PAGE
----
The deal means the government's stake in Britain's third-largest bank will surge from 43.5 percent currently to at least 65 percent and possibly as high as 77 percent.
As a condition for the deal, Lloyds promised to increase lending - primarily to businesses - by £28 billion ($39 billion) over the next two years.
Eric Daniels, the group's chief executive, said in a statement that the deal "substantially reduces the risk profile of the group's balance sheet. Our significantly enhanced capital position will ensure that the group can weather the severest of economic downturns and emerge strongly when the economy recovers."
Lloyds is the second bank to take part in the government's asset protection program after Royal Bank of Scotland PLC last month announced it would ask the state to insure £325 billion of risky assets.
Lloyds was forced to turn to the program, which the government hopes will stabilize the country's shaky banking system, after sustaining heavy losses from its January takeover of HBOS.
That deal had already led to a £17 billion bailout, which saw the government pick up its current stake, and the bank said that more than 80 percent of the £260 billion to be insured comes from HBOS' lending books.
Under the asset protection program, banks pay a fee to have bad loans underwritten by the government, giving them more flexibility to lend to individuals and businesses.
Lloyds said its assets covered are expected to include some £74 billion in residential mortgages, £18 billion in unsecured personal loans, and £151 billion in corporate and commercial loans.
Lloyds has negotiated a £15.6 billion fee to be paid over seven years. The money will be used by the Treasury to subscribe to the issue in nonvoting "B" shares.
Stephen Timms, the Treasury's chief secretary, told the BBC there was uncertainty over the true value of the assets, but that he believed the deal would help position Lloyds for the future as a strong financial institution.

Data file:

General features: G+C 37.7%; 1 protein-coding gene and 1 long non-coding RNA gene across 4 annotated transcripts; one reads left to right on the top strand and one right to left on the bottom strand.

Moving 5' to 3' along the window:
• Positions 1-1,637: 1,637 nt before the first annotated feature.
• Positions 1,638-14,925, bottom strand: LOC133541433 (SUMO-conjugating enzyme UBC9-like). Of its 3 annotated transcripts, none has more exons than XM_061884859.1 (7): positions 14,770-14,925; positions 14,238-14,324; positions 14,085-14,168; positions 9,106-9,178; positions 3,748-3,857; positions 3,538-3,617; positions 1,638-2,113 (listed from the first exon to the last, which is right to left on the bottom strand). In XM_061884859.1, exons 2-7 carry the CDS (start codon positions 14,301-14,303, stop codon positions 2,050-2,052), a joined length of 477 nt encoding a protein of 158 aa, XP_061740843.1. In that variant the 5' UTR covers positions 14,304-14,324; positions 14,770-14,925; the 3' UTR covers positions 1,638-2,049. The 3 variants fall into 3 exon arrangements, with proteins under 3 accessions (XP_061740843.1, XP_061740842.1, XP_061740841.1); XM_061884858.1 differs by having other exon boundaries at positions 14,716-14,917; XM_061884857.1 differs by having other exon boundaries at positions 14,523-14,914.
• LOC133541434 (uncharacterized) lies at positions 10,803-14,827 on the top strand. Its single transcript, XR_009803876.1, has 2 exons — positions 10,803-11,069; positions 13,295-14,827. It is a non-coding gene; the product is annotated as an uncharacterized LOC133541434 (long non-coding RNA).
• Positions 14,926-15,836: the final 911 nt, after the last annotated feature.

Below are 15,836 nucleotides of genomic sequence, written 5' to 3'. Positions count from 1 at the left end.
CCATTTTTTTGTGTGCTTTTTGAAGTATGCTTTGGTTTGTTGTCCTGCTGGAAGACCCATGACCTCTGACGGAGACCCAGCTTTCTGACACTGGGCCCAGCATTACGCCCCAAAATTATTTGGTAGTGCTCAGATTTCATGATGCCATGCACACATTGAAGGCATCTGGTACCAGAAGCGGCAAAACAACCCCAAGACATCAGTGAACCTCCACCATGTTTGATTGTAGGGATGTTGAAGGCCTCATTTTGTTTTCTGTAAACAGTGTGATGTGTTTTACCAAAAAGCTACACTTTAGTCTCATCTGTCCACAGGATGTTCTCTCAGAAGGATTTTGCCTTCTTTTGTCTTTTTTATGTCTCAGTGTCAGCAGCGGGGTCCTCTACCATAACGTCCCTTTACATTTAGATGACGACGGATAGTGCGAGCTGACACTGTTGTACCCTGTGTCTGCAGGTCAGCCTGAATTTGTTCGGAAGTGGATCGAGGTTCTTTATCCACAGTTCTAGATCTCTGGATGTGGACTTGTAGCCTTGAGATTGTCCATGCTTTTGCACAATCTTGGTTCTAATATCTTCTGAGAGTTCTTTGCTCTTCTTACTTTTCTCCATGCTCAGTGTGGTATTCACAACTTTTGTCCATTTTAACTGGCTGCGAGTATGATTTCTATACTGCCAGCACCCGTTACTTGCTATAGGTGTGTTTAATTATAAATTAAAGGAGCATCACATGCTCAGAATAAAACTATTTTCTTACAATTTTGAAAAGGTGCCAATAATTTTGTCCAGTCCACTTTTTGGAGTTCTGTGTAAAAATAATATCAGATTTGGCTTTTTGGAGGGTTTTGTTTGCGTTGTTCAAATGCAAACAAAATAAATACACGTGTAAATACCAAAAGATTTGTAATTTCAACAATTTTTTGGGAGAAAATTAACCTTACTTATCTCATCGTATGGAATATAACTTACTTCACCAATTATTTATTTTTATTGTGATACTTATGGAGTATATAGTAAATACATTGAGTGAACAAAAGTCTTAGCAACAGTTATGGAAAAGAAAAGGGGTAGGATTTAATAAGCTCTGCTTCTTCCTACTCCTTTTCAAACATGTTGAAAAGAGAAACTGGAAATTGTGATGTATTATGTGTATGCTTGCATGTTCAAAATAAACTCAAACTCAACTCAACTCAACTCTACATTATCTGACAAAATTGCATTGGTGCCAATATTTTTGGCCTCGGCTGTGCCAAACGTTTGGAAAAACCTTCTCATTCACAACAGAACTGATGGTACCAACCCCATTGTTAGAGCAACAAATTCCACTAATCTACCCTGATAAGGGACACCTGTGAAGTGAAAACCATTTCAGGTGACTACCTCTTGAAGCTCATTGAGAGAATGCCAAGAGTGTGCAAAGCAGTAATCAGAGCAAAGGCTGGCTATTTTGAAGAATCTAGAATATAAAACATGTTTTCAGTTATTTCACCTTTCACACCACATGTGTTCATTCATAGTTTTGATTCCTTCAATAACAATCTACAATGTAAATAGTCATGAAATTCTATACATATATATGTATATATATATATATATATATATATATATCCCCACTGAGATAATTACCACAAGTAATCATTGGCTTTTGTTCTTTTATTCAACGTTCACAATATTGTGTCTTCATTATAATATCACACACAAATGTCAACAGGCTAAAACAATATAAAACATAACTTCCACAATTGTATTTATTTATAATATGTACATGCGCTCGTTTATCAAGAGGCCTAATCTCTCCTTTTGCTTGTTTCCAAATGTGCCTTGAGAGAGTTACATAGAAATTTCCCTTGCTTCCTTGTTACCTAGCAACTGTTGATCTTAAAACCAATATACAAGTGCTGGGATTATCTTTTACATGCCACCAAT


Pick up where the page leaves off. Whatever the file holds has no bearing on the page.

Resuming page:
He also said the ultimate cost to the taxpayer was unclear.
"What we have seen elsewhere where similar arrangements have been made is that some fraction of the total value of the assets held is ultimately a cost to the taxpayers, but it will be some years before the total cost becomes clear," Timms said.
The government can convert its nonvoting holding into ordinary shares at a cost of 115 pence - nearly three times the 42 pence closing price on Friday.
If it chose to do this, and took up the full £4 billion conversion of preferential into voting shares, then the taxpayer would own 77 percent of ordinary shares, though Lloyds said that the government had agreed to restrict its voting rights to 75 percent.
The deal puts further pressure on Daniels and chairman Victor Blank, who agreed the ill-fated deal to buy HBOS, which earlier this month reported a full-year loss of £7.5 billion, compared with a profit of £4.05 billion in the previous year. The group's Lloyds TSB unit reported an £819 million profit.
When Lloyds rescued HBOS and the government picked up its initial stake, the bank said it did not want the government to take a majority investment, regarding the state as simply another investor.
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By Associated Press Writer Jennifer Quinn